Bacabac, RG et al. Bone cell responses to high-frequency vibration stress: does the nucleus oscillate within the cytoplasm? The FASEB Journal. May 2006. 20: 858-864.
Duarte, VMG et al. Osteopenia: a bone disorder associated with diabetes mellitus. J. Bone Miner. Metab. January 2005. 23: 58-68.
Alberti, KGMM et al. Definition, diagnosis and classification of diabetes mellitus and its complications part 1: diagnosis and classification of diabetes mellitus provisional report of a WHO consultation. Diabetic Medicine. 1998. 15: 539-553.
David, V et al. Mechanical loading down-regulates peroxisome proliferator-activated receptor gamma in bone marrow stromal cells and favors osteoblastogenesis at the expense of adipogenesis. Endocrinology. 2007. 148(5): 2553-2562. Published online on February 22, 2007.
Brown, SA et al. Osteoporosis: An under-appreciated complication of diabetes. Clinical Diabetes. 2004. 22(1): 10-20.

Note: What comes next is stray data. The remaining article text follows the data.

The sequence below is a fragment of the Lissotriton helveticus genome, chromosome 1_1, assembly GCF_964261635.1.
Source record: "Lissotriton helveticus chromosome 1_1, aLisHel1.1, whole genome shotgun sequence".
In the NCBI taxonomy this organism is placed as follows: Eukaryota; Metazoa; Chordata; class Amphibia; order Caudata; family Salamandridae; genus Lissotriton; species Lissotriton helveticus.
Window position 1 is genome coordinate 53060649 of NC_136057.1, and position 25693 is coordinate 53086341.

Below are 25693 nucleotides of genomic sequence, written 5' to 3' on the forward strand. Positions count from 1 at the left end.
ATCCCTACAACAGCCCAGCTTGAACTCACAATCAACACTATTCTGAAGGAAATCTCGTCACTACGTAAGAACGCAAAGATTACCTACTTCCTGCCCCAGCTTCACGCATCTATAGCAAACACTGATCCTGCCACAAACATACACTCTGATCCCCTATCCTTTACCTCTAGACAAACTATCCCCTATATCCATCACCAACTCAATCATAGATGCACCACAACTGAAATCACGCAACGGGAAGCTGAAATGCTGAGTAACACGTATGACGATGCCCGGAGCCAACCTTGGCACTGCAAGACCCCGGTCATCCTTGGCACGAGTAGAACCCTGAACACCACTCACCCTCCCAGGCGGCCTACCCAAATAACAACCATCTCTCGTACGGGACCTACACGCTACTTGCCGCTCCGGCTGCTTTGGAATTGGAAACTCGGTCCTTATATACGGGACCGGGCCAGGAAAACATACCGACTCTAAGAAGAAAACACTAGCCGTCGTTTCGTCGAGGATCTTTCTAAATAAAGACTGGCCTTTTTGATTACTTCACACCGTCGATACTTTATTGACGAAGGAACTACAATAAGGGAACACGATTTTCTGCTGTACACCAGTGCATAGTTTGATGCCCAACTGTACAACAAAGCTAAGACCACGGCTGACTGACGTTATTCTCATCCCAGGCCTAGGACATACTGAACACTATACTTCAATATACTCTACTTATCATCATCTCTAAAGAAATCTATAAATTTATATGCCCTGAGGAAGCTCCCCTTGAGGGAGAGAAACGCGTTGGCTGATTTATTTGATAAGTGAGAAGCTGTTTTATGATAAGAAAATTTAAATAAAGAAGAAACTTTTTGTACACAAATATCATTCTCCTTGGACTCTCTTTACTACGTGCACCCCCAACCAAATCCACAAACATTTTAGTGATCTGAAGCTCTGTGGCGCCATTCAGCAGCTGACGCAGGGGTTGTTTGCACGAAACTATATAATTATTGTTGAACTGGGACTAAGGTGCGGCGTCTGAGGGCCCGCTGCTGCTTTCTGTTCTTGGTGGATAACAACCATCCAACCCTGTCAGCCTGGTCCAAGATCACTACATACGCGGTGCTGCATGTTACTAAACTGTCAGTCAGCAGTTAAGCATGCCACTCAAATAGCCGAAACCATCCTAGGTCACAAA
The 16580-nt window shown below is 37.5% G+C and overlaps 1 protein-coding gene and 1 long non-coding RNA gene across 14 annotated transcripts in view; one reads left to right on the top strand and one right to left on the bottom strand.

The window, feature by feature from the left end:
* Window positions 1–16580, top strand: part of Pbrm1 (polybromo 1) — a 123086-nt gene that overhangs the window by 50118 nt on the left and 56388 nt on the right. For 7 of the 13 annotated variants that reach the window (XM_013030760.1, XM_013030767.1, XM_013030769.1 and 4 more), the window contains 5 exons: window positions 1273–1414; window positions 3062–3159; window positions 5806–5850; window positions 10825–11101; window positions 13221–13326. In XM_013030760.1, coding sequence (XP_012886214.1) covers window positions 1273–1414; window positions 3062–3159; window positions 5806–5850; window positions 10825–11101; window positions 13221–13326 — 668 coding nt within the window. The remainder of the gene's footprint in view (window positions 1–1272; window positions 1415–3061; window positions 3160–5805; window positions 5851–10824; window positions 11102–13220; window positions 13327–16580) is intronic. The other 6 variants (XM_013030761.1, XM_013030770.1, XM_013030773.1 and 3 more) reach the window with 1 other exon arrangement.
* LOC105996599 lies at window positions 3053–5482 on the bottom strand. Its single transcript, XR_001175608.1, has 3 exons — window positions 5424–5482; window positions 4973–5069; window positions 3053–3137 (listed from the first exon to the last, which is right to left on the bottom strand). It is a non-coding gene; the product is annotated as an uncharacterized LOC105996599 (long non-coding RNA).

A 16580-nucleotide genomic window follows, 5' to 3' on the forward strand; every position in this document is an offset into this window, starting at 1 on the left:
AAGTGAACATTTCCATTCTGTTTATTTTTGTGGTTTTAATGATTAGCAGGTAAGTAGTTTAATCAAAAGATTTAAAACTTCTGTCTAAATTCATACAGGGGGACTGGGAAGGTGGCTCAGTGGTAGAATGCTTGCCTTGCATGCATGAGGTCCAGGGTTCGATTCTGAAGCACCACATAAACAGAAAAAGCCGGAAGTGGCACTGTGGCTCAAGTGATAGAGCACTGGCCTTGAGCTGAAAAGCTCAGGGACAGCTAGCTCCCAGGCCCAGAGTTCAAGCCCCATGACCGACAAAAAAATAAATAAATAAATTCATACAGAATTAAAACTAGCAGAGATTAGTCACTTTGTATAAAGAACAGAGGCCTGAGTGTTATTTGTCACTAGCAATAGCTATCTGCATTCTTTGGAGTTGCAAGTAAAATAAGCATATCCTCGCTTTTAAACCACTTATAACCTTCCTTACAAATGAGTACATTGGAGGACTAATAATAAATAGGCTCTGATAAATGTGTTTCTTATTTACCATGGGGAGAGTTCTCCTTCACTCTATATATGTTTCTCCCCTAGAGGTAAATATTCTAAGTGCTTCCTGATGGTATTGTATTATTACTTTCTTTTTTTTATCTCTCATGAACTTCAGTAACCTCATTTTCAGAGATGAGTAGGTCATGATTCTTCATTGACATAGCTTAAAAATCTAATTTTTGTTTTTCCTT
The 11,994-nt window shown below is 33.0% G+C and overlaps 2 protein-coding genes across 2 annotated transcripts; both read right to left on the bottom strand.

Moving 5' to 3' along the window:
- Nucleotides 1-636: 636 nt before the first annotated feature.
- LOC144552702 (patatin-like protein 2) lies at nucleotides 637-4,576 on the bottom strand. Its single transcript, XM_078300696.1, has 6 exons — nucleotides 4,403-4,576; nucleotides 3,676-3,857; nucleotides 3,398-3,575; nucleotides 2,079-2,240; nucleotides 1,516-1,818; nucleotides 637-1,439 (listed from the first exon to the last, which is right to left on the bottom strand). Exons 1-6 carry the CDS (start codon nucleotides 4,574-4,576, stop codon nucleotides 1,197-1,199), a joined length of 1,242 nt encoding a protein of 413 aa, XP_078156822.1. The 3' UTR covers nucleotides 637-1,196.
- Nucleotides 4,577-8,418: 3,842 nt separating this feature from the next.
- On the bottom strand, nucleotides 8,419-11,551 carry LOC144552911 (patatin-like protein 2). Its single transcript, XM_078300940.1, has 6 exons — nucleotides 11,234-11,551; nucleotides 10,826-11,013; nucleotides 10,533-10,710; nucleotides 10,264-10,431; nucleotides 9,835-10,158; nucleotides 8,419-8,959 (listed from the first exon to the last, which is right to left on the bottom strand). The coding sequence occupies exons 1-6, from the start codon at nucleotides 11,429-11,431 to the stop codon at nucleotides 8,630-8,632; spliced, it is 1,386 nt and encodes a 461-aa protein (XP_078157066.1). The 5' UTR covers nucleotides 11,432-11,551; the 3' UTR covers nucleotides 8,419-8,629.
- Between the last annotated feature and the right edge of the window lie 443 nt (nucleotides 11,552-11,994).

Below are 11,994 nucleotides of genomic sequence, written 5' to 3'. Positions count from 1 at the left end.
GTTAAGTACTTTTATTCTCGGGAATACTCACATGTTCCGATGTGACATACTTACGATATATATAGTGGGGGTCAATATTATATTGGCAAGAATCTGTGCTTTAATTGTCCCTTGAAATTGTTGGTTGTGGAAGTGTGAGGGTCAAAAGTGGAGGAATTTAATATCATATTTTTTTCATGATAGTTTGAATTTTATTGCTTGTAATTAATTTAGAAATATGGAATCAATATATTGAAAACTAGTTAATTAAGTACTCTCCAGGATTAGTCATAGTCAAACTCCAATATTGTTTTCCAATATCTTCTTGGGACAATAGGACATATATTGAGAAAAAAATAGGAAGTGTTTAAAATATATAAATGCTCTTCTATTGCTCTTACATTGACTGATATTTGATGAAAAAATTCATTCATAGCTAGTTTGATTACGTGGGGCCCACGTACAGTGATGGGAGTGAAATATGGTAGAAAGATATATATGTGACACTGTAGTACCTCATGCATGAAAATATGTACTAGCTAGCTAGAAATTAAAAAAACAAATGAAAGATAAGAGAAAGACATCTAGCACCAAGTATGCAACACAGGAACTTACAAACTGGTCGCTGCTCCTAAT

Primary Examiner:
FERNANDEZ, SUSAN EMILY
Attorney, Agent or Firm:
CARTER, DELUCA & FARRELL LLP (MELVILLE, NY, US)
Claims:
What is claimed is:

1. 1-27. (canceled)

28. A method of influencing the fate of a cell in cell culture, the method comprising administering to the cell a low magnitude, high frequency mechanical signal on a periodic basis and for a time sufficient to influence the fate of the cell such that it differentiates into a cell type different from the cell type it would be expected to differentiate into in the absence of the low magnitude, high frequency mechanical signal.

29. The method of claim 28, wherein the cell is a stem cell or progenitor cell.

30. The method of claim 28, wherein the magnitude of the mechanical signal is about 0.01-10.0 g.

31. The method of claim 30, wherein the magnitude of the mechanical signal is about 0.2-0.5 g.